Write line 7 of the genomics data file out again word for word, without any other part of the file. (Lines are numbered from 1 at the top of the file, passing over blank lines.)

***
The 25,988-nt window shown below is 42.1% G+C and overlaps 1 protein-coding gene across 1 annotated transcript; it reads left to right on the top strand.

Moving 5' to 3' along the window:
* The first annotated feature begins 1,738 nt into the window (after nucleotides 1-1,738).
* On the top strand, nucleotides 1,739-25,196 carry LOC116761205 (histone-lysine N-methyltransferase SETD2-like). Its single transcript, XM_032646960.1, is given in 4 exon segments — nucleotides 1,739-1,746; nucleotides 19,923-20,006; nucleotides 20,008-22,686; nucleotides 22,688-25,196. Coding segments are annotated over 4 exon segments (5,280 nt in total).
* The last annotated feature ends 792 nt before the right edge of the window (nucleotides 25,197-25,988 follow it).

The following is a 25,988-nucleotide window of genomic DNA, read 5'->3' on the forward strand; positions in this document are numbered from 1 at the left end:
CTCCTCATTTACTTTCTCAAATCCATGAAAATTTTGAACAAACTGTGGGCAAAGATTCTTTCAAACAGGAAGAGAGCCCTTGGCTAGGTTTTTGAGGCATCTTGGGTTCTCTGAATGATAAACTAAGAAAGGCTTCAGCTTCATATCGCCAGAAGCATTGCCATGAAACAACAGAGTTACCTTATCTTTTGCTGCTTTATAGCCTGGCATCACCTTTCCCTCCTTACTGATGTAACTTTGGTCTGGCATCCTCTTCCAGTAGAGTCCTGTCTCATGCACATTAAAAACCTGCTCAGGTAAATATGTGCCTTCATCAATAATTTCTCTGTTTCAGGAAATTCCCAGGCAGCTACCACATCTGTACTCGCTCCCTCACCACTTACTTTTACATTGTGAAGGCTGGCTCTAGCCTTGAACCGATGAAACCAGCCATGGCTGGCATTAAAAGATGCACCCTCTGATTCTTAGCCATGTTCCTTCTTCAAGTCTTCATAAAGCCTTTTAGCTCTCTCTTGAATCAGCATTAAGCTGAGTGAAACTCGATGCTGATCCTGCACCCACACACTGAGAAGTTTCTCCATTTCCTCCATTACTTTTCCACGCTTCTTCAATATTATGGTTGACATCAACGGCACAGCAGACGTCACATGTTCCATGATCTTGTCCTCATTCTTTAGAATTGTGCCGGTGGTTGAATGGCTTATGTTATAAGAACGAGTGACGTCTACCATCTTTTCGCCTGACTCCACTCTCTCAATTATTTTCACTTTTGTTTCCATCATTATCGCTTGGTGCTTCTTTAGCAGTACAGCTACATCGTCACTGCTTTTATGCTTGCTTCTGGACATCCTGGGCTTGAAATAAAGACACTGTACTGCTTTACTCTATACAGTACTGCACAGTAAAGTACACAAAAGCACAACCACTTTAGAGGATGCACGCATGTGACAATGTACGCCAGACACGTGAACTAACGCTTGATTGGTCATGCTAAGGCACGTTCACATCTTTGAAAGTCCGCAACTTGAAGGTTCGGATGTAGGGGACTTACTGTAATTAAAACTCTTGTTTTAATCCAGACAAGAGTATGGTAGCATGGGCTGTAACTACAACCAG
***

CTCCTCATTTACTTTCTCAAATCCATGAAAATTTTGAACAAACTGTGGGCAAAGATTCTTTCAAACAGGAAGAGAGCCCTTGGCTAGGTTTTTGAGGCATCTTGGGTTCTCTGAATGATAAACTAAGAAAGGCTTCAGCTTCATATCGCCAGAAGCATTGCCATGAAACAACAGAGTTACCTTATCTTTTGCTGCTTTATAGCCTGGCATCACCTTTCCCTCCTTACTGATGTAACTTTGGTCTGGCATCCTCTTCCAGTAGAGTCCTGTCTCATGCACATTAAAAACCTGCTCAGGTAAATATGTGCCTTCATCAATAATTTCTCTGTTTCAGGAAATTCCCAGGCAGCTACCACATCTGTACTCGCTCCCTCACCACTTACTTTTACATTGTGAAGGCTGGCTCTAGCCTTGAACCGATGAAACCAGCCATGGCTGGCATTAAAAGATGCACCCTCTGATTCTTAGCCATGTTCCTTCTTCAAGTCTTCATAAAGCCTTTTAGCTCTCTCTTGAATCAGCATTAAGCTGAGTGAAACTCGATGCTGATCCTGCACCCACACACTGAGAAGTTTCTCCATTTCCTCCATTACTTTTCCACGCTTCTTCAATATTATGGTTGACATCAACGGCACAGCAGACGTCACATGTTCCATGATCTTGTCCTCATTCTTTAGAATTGTGCCGGTGGTTGAATGGCTTATGTTATAAGAACGAGTGACGTCTACCATCTTTTCGCCTGACTCCACTCTCTCAATTATTTTCACTTTTGTTTCCATCATTATCGCTTGGTGCTTCTTTAGCAGTACAGCTACATCGTCACTGCTTTTATGCTTGCTTCTGGACATCCTGGGCTTGAAATAAAGACACTGTACTGCTTTACTCTATACAGTACTGCACAGTAAAGTACACAAAAGCACAACCACTTTAGAGGATGCACGCATGTGACAATGTACGCCAGACACGTGAACTAACGCTTGATTGGTCATGCTAAGGCACGTTCACATCTTTGAAAGTCCGCAACTTGAAGGTTCGGATGTAGGGGACTTACTGTAATTAAAACTCTTGTTTTAATCCAGACAAGAGTATGGTAGCATGGGCTGTAACTACAACCAG